Preserving the historical mysteries of the Blackwater River’s murky depths is one of the core missions of the Blackwater Pyrates. Finding them is the mission of the University of West Florida archaeology department. To this end, the Pyrates regularly award grants to UWF archaeology students. This year, the Pyrates awarded Jess Hendrix, Matthew Newton, and Benjamin Wells the $3,750 check.

The Blackwater Pyrates have just about reached a decade in existence according to current Captain, Ralph “Dragon” Palmer. “This is our tenth anniversary year supporting river cleanup, maritime heritage preservation, and boater safety. I think we’ve been doing grants four to five years in support of grad students who further their exploration of the BlackwaterRiver for historical artifacts (and) further studies into the Blackwater basin area.”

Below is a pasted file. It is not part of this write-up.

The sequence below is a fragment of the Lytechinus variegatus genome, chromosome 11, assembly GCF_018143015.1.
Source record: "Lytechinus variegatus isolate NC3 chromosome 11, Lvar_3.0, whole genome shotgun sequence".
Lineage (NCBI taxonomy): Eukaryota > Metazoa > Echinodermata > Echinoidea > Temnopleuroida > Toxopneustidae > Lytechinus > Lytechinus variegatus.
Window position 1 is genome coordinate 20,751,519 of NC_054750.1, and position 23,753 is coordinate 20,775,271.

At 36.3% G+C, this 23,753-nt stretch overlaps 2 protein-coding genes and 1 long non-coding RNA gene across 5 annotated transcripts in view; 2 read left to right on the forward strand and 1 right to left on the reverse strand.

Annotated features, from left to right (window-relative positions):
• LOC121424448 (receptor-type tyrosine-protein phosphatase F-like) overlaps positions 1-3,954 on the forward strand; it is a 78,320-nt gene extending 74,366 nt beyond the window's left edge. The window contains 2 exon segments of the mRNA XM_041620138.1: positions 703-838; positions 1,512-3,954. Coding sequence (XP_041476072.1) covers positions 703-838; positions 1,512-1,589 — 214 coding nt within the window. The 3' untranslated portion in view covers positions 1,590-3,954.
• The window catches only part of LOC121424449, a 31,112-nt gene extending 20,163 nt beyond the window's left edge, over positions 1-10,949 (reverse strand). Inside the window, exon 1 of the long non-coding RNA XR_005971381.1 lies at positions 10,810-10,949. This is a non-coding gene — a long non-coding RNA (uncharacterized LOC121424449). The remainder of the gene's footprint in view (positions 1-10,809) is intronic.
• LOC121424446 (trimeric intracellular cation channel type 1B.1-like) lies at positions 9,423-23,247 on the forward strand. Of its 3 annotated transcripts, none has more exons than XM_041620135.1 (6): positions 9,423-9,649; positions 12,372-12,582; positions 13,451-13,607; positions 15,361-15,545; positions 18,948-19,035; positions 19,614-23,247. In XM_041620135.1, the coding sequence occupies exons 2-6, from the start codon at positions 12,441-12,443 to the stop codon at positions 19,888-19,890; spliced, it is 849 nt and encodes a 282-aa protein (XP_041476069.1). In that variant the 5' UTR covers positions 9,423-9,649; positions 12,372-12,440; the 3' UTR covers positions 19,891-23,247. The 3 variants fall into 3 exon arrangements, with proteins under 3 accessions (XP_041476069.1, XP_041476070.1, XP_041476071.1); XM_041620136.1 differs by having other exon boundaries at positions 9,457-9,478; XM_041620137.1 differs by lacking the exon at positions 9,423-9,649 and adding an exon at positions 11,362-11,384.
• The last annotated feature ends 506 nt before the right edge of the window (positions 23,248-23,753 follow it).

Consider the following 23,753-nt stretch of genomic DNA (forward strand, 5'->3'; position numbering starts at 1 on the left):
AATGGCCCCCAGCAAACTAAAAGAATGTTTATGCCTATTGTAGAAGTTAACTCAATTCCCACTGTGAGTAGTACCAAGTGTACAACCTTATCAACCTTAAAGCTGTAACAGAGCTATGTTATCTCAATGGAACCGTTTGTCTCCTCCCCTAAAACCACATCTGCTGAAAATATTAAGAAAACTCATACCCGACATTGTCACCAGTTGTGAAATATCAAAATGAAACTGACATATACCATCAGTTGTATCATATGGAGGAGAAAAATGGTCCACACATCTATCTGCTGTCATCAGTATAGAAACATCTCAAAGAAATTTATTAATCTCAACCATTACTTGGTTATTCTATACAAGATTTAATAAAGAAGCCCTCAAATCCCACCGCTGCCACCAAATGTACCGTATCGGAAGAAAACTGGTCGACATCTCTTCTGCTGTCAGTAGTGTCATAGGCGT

Matthew Newton’s work reaches into the ancient past of the BlackwaterRiver, investigating possible submerged springs where anthropologists believe prehistoric people may have gathered. The known sites, he said, go back 2,000 years but this area of the county is lacking in ice age data. Newton said the grant will help fund processes like radiocarbon dating. Without the Pyrates’ help, he said his research wouldn’t be possible.

Hendrix was unable to attend the check presentation, but Assistant Professor of Anthropology Gregory Cook said Hendrix’s work takes place at a site on a tributary of the BlackwaterRiver on private property. Among other things, a brick kiln was discovered. “The owners want to know what’s there,” Cook said.

Ben Wells’ work has already been reported in March of last year, creating the Blackwater Maritime Heritage Trail, a virtual trail documenting 4.1 miles of the river’s sunken ships and shoreline structures no longer standing. Notable natural elements along the trail will also be incorporated, Wells said. “We’re at the point now where we’re creating the narrative, making sure the data is correct.” Some of the buildings to be included, he said, are a shipyard from around 1920 to 1930 and a an 1850 to 1860 brickyard. Wells noted to preserve the artifacts below the water, exact locations will not be included. He hopes to have the trail ready for viewing online in conjunction with the opening of the Bagdad Mill Site Park in May of 2016.